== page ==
Over the past four months, “first-wave” IDPs have staged a series of protests in Tbilisi against their summary eviction from temporary accommodation and plans to re-house them in remote rural areas of western Georgia where their chances of finding employment are minimal. Some have threatened to renounce their Georgian citizenship. More recently, some displaced persons have demanded Subeliani’s resignation and even accused him of misappropriating funds allocated by international bodies for the IDPs, according to the daily “Versiya” as cited on October 20 by Caucasus Press.
The Georgian government has responded to the protests with token gestures, such as offering special medical checkups to selected IDPs and creating a new commission to study ways of creating jobs for them. At the same time, government officials have hit out at the opposition Conservative and People’s parties that openly support the IDPs’ demands.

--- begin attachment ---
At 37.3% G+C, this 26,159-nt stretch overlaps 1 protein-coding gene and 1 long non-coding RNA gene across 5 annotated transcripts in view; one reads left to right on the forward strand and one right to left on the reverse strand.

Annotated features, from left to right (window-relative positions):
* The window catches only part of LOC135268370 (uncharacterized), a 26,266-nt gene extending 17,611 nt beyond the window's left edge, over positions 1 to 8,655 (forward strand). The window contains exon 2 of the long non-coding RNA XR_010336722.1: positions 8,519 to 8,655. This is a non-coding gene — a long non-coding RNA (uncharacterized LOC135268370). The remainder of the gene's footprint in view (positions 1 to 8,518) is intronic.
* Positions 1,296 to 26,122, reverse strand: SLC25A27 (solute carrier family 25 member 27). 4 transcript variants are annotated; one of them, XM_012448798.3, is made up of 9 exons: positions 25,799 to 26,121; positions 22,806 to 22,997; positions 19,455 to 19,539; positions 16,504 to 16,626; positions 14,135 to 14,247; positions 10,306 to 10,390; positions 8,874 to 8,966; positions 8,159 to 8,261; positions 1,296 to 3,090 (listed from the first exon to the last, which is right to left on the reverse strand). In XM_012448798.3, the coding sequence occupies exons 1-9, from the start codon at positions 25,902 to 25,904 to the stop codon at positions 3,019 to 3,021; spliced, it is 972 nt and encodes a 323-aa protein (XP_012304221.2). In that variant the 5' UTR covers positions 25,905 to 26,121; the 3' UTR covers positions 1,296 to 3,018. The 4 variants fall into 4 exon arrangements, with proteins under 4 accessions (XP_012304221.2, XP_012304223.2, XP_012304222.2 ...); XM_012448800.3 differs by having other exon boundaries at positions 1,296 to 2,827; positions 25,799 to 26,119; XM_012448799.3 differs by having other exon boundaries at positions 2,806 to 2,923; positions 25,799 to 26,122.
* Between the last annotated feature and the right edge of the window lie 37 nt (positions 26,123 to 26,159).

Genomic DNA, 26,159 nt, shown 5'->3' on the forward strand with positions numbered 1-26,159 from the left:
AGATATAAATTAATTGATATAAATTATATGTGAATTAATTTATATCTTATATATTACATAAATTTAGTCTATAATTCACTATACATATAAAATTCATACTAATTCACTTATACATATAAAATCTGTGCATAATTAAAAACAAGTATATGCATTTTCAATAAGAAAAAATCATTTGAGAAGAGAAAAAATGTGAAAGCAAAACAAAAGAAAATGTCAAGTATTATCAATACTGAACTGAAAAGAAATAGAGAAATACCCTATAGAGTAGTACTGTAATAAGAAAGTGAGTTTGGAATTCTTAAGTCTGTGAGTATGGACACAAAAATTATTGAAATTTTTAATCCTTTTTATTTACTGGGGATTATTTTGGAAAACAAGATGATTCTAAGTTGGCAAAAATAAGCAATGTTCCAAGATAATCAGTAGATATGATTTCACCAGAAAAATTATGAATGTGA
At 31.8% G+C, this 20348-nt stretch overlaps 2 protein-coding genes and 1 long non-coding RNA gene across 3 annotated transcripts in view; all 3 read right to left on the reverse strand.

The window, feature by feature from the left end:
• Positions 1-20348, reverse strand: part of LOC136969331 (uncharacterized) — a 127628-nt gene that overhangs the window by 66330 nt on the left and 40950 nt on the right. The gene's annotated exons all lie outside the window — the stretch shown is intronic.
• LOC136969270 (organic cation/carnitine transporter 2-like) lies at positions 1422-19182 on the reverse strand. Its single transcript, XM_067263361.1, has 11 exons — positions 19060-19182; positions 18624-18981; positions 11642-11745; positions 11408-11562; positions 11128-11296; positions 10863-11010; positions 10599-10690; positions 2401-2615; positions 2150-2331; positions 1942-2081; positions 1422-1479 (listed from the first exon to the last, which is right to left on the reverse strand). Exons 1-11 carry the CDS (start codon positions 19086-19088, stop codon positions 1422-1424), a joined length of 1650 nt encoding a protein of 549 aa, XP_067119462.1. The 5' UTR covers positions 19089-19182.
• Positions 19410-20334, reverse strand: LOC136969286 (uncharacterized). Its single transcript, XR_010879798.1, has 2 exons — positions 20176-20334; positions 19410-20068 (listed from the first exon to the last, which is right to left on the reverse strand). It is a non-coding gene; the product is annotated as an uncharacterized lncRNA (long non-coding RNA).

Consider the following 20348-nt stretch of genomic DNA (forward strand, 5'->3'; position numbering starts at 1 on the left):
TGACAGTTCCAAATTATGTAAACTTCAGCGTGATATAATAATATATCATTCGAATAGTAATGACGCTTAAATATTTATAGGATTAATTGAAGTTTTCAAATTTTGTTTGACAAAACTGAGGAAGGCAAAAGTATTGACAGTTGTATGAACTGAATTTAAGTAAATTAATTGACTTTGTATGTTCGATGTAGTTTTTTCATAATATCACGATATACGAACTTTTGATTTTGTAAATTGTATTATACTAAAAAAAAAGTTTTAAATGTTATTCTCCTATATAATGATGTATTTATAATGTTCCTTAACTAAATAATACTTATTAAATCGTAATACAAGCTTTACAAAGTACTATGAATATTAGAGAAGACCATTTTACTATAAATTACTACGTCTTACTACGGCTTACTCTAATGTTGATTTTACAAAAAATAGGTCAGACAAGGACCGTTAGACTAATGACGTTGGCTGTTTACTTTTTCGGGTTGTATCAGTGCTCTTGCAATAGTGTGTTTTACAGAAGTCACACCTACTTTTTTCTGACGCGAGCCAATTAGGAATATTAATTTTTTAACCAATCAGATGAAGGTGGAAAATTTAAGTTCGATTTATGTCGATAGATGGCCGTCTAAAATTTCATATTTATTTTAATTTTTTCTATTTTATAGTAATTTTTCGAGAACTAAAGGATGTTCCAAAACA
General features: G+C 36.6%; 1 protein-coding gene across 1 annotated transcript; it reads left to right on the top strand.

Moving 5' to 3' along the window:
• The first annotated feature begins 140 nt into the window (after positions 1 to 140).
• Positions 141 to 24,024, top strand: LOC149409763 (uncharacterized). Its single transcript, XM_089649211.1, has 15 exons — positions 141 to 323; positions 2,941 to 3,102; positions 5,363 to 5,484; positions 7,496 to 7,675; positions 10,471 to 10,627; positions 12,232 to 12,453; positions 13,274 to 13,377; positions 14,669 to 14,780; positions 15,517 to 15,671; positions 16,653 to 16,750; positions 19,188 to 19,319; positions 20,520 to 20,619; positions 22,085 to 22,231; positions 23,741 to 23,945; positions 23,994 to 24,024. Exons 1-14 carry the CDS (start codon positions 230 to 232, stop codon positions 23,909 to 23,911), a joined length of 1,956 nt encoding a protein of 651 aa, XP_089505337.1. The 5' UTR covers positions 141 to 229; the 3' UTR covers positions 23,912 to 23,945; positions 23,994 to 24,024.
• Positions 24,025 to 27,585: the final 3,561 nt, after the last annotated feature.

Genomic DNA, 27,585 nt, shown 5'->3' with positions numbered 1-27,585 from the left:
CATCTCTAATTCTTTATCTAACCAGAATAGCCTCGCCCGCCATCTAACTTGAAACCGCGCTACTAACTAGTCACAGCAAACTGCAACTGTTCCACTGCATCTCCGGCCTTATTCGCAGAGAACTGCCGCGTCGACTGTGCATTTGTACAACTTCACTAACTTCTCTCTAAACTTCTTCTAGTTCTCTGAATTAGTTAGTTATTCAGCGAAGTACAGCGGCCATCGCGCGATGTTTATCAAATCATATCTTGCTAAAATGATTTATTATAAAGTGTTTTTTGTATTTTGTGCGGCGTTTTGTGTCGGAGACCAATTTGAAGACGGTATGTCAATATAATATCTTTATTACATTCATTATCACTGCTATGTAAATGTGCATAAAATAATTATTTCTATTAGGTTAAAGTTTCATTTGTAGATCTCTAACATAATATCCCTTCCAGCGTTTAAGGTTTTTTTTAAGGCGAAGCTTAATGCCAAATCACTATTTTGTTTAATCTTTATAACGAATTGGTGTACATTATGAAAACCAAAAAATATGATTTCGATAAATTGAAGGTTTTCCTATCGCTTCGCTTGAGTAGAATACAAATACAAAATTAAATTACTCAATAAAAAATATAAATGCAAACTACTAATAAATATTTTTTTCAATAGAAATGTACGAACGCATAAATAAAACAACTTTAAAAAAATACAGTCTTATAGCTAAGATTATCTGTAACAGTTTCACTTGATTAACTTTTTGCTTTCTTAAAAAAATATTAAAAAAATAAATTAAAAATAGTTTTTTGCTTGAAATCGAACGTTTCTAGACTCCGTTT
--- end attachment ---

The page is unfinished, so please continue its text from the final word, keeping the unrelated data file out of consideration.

Human rights ombudsman Tughushi met at his own request in early September with minister Subeliani to discuss the IDP problem. Tughushi reportedly criticized the authorities’ lackadaisical approach, pointing specifically to instances where IDPs were forcibly evicted from their homes without prior warning. Tughushi stressed the need to keep IDPs informed of plans to rehouse them and to abide strictly by the law.
Tughushi raised the same issues at a session in early October of the parliament committee on human rights and the temporary commission on territorial integrity, Caucasus Press reported on October 4. He noted the authorities are unlikely to meet their pledge, enshrined in the 2009 Action Plan, of rehousing all IDPS by the end of 2010, and have pushed back the target date to 2011-2012. Equally importantly, Tughushi backed the right of displaced persons to reject accommodation they consider unacceptable.
Subeliani’s ministry, however, continues to argue that it is impossible to re-house in Tbilisi displaced persons currently facing eviction from state-owned buildings in the city.